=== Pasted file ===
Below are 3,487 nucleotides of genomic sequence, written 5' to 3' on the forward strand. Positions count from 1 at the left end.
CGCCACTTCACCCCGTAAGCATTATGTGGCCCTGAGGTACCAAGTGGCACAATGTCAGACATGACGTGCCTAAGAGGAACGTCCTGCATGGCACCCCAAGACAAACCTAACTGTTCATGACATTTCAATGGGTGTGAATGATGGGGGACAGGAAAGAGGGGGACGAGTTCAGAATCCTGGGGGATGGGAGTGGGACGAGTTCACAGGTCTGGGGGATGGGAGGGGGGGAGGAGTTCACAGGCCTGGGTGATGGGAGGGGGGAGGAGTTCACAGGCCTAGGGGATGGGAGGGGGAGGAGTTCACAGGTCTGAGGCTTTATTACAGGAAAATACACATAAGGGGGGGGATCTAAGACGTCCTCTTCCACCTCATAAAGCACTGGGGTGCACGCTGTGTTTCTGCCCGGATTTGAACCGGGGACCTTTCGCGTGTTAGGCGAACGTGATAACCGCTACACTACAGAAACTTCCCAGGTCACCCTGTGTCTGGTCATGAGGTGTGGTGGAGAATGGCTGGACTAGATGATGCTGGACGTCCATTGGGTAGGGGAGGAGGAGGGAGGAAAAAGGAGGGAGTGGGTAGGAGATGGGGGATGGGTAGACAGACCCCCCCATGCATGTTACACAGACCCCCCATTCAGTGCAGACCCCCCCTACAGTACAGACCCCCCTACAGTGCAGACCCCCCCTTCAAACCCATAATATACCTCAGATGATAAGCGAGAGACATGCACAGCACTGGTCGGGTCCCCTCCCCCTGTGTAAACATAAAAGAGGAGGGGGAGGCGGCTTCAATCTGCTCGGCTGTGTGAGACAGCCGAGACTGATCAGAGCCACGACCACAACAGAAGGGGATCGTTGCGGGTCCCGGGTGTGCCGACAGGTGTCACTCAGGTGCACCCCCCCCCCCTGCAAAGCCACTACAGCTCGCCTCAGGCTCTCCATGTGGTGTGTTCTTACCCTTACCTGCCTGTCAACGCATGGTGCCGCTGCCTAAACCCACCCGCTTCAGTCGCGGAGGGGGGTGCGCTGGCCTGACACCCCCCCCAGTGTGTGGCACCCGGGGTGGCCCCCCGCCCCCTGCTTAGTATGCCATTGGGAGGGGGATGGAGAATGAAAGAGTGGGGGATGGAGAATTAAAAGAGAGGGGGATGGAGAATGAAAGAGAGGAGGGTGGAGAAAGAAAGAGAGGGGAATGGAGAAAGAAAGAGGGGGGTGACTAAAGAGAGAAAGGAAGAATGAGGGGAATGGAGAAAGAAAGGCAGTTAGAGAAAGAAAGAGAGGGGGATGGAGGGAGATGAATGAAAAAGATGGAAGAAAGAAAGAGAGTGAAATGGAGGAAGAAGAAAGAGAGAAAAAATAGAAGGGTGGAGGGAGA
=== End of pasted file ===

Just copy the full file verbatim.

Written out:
Below are 3,487 nucleotides of genomic sequence, written 5' to 3' on the forward strand. Positions count from 1 at the left end.
CGCCACTTCACCCCGTAAGCATTATGTGGCCCTGAGGTACCAAGTGGCACAATGTCAGACATGACGTGCCTAAGAGGAACGTCCTGCATGGCACCCCAAGACAAACCTAACTGTTCATGACATTTCAATGGGTGTGAATGATGGGGGACAGGAAAGAGGGGGACGAGTTCAGAATCCTGGGGGATGGGAGTGGGACGAGTTCACAGGTCTGGGGGATGGGAGGGGGGGAGGAGTTCACAGGCCTGGGTGATGGGAGGGGGGAGGAGTTCACAGGCCTAGGGGATGGGAGGGGGAGGAGTTCACAGGTCTGAGGCTTTATTACAGGAAAATACACATAAGGGGGGGGATCTAAGACGTCCTCTTCCACCTCATAAAGCACTGGGGTGCACGCTGTGTTTCTGCCCGGATTTGAACCGGGGACCTTTCGCGTGTTAGGCGAACGTGATAACCGCTACACTACAGAAACTTCCCAGGTCACCCTGTGTCTGGTCATGAGGTGTGGTGGAGAATGGCTGGACTAGATGATGCTGGACGTCCATTGGGTAGGGGAGGAGGAGGGAGGAAAAAGGAGGGAGTGGGTAGGAGATGGGGGATGGGTAGACAGACCCCCCCATGCATGTTACACAGACCCCCCATTCAGTGCAGACCCCCCCTACAGTACAGACCCCCCTACAGTGCAGACCCCCCCTTCAAACCCATAATATACCTCAGATGATAAGCGAGAGACATGCACAGCACTGGTCGGGTCCCCTCCCCCTGTGTAAACATAAAAGAGGAGGGGGAGGCGGCTTCAATCTGCTCGGCTGTGTGAGACAGCCGAGACTGATCAGAGCCACGACCACAACAGAAGGGGATCGTTGCGGGTCCCGGGTGTGCCGACAGGTGTCACTCAGGTGCACCCCCCCCCCCTGCAAAGCCACTACAGCTCGCCTCAGGCTCTCCATGTGGTGTGTTCTTACCCTTACCTGCCTGTCAACGCATGGTGCCGCTGCCTAAACCCACCCGCTTCAGTCGCGGAGGGGGGTGCGCTGGCCTGACACCCCCCCCAGTGTGTGGCACCCGGGGTGGCCCCCCGCCCCCTGCTTAGTATGCCATTGGGAGGGGGATGGAGAATGAAAGAGTGGGGGATGGAGAATTAAAAGAGAGGGGGATGGAGAATGAAAGAGAGGAGGGTGGAGAAAGAAAGAGAGGGGAATGGAGAAAGAAAGAGGGGGGTGACTAAAGAGAGAAAGGAAGAATGAGGGGAATGGAGAAAGAAAGGCAGTTAGAGAAAGAAAGAGAGGGGGATGGAGGGAGATGAATGAAAAAGATGGAAGAAAGAAAGAGAGTGAAATGGAGGAAGAAGAAAGAGAGAAAAAATAGAAGGGTGGAGGGAGA